Editorial: Lunacy in The Middle East

Official Magazine of the Woking Muslim Mission, Shah Jehan Mosque, Woking, UK

The Islamic Review (UK), November 1980 Issue (Vol. 1, No. 2, p. 4)

Kalima (There is but one God; Muhammad is the Messenger of Allah)

In the last fortnight of September 1980, Iraq invaded Iran and a lunatic war ensued. This conflagration has brought to the surface many hidden factors which should serve as eye-openers to those in the Islamic world who believe that considerations of religion should take preference over all other considerations. President Saddam Hussain’s proclamation,

“We are the sword of the Arab people”;

the Iraqi claim that King Khalid of Saudi Arabia phoned Saddam Hussain to express support for Iraq’s battle against the enemies of the Arab people; Saudi Arabia’s contradiction of that claim (after the Iranian threat to blow up the oil fields of all those states which sided with Iraq), explaining that King Khalid’s phone call had expressed only his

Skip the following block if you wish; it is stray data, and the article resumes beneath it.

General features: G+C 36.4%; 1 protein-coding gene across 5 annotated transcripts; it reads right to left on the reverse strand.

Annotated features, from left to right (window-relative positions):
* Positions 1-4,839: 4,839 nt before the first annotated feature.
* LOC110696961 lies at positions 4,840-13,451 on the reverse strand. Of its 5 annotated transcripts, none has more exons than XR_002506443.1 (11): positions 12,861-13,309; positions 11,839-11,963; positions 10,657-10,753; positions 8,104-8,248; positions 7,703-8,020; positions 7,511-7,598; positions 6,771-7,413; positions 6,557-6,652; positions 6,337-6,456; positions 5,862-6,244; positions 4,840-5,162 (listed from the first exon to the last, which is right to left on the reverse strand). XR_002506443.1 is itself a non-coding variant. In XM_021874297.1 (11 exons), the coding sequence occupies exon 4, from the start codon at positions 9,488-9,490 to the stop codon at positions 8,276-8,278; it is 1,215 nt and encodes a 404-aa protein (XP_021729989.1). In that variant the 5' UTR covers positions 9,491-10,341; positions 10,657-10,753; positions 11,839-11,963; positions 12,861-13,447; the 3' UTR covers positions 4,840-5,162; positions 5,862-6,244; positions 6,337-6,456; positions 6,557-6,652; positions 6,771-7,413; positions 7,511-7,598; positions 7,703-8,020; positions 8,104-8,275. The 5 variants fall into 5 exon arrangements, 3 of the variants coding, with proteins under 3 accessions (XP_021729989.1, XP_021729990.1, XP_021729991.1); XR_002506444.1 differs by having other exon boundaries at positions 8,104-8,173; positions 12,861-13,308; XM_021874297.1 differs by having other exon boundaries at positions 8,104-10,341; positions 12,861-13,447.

“concern and good brotherly feelings for Iraq and a prayer to God Almighty to grant what is best for our Arab and Muslim world”;

King Hussain’s declaration of support for Iraq; and the Western media’s reports that the Western intelligence officers believe that the Saudis, at least in the early days of the war, covertly cooperated with Iraqi forces to the extent of permitting them the use of base facilities and transit rights for war planes — all betray the preference for Arab nationalism over Islam by the respective parties. It seems lunacy has taken hold of most of the leaders in the Middle East, so that they have embarked upon a path which has rent the much-needed Islamic solidarity in pieces. This overwhelming mood of Arab nationalism is most probably the cause of the impotence of the Islamic conference in helping to avoid an armed conflagration between the two Muslim nations.